Even though many employers might not face citations for OSHA violation, there are many jobs that carry a heightened risk of serious injury or death for employees. According to the Bureau of Labor Statistics, 4,500 to 6,500 fatal accidents occur at work every year. In a recent article, using statistics collected by the BLS indicate that, one writer suggests that workers employed in hazardous jobs seldom make a considerably higher pay rate than many other workers.
Both pilots and flight engineers make up a relatively smaller occupational group, yet the fatality rate in this job group is higher due to crashes and other causes. However, their pay rate is higher than average. Construction workers also face a higher risk of injury, but the median salary for a construction laborer is just a little over $35,000 every year. Truck drivers also have to face a lot of hazards on the road but receive a wage averaging between $27,530 and $40,940 annually.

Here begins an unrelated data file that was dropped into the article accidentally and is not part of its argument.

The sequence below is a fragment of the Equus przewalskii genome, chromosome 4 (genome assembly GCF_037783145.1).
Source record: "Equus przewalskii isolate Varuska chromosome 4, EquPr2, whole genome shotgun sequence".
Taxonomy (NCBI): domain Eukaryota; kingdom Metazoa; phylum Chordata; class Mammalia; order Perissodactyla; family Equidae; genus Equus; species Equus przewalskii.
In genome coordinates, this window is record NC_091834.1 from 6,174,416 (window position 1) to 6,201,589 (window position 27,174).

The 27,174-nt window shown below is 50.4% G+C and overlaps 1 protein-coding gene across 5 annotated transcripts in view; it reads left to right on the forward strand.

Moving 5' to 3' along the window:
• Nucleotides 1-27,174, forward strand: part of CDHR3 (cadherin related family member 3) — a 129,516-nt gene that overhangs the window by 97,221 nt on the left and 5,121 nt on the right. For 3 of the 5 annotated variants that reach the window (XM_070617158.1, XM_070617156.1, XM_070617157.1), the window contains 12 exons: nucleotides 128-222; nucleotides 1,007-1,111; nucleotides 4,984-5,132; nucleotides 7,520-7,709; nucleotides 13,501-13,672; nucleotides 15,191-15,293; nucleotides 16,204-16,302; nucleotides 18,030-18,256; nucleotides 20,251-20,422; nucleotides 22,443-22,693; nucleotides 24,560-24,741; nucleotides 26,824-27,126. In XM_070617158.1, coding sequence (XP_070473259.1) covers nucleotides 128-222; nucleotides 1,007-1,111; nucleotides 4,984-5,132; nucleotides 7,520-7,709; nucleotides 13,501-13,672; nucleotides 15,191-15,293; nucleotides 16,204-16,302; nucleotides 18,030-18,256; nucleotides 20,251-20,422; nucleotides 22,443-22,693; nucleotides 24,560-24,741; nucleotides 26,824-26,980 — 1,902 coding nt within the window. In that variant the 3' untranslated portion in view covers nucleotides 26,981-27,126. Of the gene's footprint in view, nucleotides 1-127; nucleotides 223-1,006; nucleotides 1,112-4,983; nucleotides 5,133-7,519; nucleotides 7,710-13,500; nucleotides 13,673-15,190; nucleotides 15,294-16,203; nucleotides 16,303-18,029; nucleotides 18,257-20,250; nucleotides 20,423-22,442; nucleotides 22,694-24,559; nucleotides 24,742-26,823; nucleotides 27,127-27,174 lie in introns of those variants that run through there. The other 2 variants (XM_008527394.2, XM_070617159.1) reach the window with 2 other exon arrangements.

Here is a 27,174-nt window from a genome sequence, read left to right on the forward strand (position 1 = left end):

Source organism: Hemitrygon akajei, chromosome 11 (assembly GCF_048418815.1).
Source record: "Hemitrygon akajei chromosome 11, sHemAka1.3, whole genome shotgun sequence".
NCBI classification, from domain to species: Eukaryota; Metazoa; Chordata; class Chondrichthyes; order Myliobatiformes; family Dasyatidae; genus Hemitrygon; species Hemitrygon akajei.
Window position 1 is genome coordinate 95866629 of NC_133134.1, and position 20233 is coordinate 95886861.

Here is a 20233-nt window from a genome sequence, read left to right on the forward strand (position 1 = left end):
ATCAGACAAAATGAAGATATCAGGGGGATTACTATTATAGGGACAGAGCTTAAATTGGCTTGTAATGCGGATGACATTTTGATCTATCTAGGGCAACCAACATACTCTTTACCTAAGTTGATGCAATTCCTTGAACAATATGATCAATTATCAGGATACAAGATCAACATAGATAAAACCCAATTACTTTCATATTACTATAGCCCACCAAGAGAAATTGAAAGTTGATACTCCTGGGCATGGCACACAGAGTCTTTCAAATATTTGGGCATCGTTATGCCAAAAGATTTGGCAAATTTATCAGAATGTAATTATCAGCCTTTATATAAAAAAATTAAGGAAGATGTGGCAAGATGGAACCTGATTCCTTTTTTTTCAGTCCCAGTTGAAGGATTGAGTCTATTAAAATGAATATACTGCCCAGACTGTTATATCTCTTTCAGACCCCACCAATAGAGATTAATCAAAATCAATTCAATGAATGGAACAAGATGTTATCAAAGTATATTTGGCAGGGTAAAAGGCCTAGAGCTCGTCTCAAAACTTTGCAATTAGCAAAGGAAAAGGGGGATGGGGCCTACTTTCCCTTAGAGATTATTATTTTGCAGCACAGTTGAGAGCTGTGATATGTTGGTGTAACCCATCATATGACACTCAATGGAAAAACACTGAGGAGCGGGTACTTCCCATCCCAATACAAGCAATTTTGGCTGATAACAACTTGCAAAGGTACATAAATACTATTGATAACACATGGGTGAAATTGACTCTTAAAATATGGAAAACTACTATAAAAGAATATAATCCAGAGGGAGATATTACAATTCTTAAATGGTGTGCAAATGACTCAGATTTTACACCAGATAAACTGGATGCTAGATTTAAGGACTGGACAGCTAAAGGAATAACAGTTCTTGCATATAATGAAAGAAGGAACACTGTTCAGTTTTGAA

While these statistics show that some jobs might be more dangerous than other jobs, workers in every occupation face some risk of injury. However, many employers are required to provide some form of compensation to employees that get hurt while on duty.
A worker who has suffered a workplace injury may be able to seek compensation through a workers' compensation claim. Those claims might provide benefits that cover a number of damages, including medical costs and lost wages. An attorney who is familiar with filing those claims on a victim's behalf might be able to help employees seek financial stability while they recover from injury.
Source: Wall St. Cheat Sheet, "Price of Risk: How Well Do the 5 Most Dangerous Jobs Pay?", Erika Rawes, June 28, 2014